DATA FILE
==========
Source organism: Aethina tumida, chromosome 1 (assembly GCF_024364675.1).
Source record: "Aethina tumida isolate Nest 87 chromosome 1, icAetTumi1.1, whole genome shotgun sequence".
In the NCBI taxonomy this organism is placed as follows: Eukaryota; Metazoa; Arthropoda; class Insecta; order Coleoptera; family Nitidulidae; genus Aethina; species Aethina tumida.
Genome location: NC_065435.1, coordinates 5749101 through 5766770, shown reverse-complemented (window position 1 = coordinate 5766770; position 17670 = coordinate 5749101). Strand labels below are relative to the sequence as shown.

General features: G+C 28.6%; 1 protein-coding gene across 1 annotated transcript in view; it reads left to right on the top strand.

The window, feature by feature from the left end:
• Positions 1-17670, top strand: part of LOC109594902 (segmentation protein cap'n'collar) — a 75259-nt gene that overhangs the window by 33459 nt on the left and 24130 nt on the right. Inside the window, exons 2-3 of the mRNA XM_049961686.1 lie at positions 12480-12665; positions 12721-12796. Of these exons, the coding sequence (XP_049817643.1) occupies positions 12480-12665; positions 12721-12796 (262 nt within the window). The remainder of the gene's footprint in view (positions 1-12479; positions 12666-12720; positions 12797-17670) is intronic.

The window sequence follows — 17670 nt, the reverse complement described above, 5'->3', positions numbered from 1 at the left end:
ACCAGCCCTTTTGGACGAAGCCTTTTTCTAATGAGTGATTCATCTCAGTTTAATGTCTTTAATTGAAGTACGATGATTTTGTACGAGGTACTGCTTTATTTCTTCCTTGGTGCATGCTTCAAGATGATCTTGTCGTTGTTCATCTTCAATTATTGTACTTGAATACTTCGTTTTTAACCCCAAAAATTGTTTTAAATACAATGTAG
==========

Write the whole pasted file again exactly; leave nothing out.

Source organism: Aethina tumida, chromosome 1 (assembly GCF_024364675.1).
Source record: "Aethina tumida isolate Nest 87 chromosome 1, icAetTumi1.1, whole genome shotgun sequence".
In the NCBI taxonomy this organism is placed as follows: Eukaryota; Metazoa; Arthropoda; class Insecta; order Coleoptera; family Nitidulidae; genus Aethina; species Aethina tumida.
Genome location: NC_065435.1, coordinates 5749101 through 5766770, shown reverse-complemented (window position 1 = coordinate 5766770; position 17670 = coordinate 5749101). Strand labels below are relative to the sequence as shown.

General features: G+C 28.6%; 1 protein-coding gene across 1 annotated transcript in view; it reads left to right on the top strand.

The window, feature by feature from the left end:
• Positions 1-17670, top strand: part of LOC109594902 (segmentation protein cap'n'collar) — a 75259-nt gene that overhangs the window by 33459 nt on the left and 24130 nt on the right. Inside the window, exons 2-3 of the mRNA XM_049961686.1 lie at positions 12480-12665; positions 12721-12796. Of these exons, the coding sequence (XP_049817643.1) occupies positions 12480-12665; positions 12721-12796 (262 nt within the window). The remainder of the gene's footprint in view (positions 1-12479; positions 12666-12720; positions 12797-17670) is intronic.

The window sequence follows — 17670 nt, the reverse complement described above, 5'->3', positions numbered from 1 at the left end:
ACCAGCCCTTTTGGACGAAGCCTTTTTCTAATGAGTGATTCATCTCAGTTTAATGTCTTTAATTGAAGTACGATGATTTTGTACGAGGTACTGCTTTATTTCTTCCTTGGTGCATGCTTCAAGATGATCTTGTCGTTGTTCATCTTCAATTATTGTACTTGAATACTTCGTTTTTAACCCCAAAAATTGTTTTAAATACAATGTAG